Many dispensaries, including Harborside Health Center, sell only lab-tested product. DeAngelo has reported that his dispensary spends up to $40,000 a month for lab tests at Steep Hill, where a potency analysis determines percentages of THC, CBD, and another active compo-nent, CBN. While many dispensaries market screening to determine contamination by pathogenic molds and pesticides, these tests cost more and are not automatic.
Because testing can be expensive, bulk discounts make the top clients the larger growers and manufacturers of edibles, tinctures, and topical preparations. Steep Hill promotes working directly with growers for on-site test-ing, labeling, and packaging. “Because of the cost to col-lectives, the turnaround time and the bottleneck caused by pulling samples from their incoming supply before product hits the floor, we work to get growers on board,” said Addison DeMoura, vice president. “Grocery stores do it that way for the same reason; it’s cost-effective and efficient.”
Steep Hill’s standard bulk pricing for potency analysis is $120. An additional $100 provides the microbiolog-ical — mold, fungal, and bacterial — analysis. Pesticide analysis is an additional charge. Because of the fixed cost of the tests, the overall expense to a dis-pensary submitting smaller samples for testing is much greater.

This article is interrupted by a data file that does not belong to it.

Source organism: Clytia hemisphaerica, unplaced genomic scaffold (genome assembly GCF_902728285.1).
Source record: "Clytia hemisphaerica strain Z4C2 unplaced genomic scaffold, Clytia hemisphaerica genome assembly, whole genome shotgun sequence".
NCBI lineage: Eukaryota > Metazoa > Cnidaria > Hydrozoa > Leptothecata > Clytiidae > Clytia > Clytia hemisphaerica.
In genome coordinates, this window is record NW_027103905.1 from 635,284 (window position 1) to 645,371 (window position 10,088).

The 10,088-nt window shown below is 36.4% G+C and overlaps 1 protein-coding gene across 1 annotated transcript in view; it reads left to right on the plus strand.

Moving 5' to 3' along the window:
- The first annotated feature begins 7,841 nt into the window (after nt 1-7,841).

Without government regulation, the consumer is relying on the lab. In an effort to promote best practices in the fledgling industry, Steep Hill recently joined with other labs to form the Association of California Cannabis Laboratories. The trade group’s aim, in the face of almost no federal or state regulation, is standardization.
“Testing is the future,” said DeMoura. “It’s the standard that we apply to every other medicine that we consume. There’s no question that people are demanding cannabis to be scrutinized in the same way. Our mission, to screen cannabis from a safety standpoint, is very simple.”
Thanks to analysis, educated patients are now identify-ing as much with the cannabinoid profile as the strain when purchasing cannabis. DeMoura’s background is sales, and he admits that the seal of approval given by a cannabis test translates into dollars. “We are a market-ing tool for a lot of these collectives,” he said. “What has happened in this state is that we’ve created a stan-dard where if a potency analysis has not been done on the product, patients do not even want to consume it.”
Full Spectrum Laboratories opened in Denver, Colorado, in 2009, following six months of research and development. Its HPLC (high performance liquid chromatography) method tests for seven cannabinoids. Instead of a focus on potency, the real push at Full Spectrum and throughout the industry is to seek ratios between cannabinoids to promote the therapeutic value of the entire plant. Whereas potency data vary significantly when looking at samples from top to bottom of the same plant, Buckie Minor, manager, reports that ratios between cannabinoids usually remain consistent.
Tests are run multiple times to com-pare results for errors and to be cer-tain that equipment is properly cali-brated.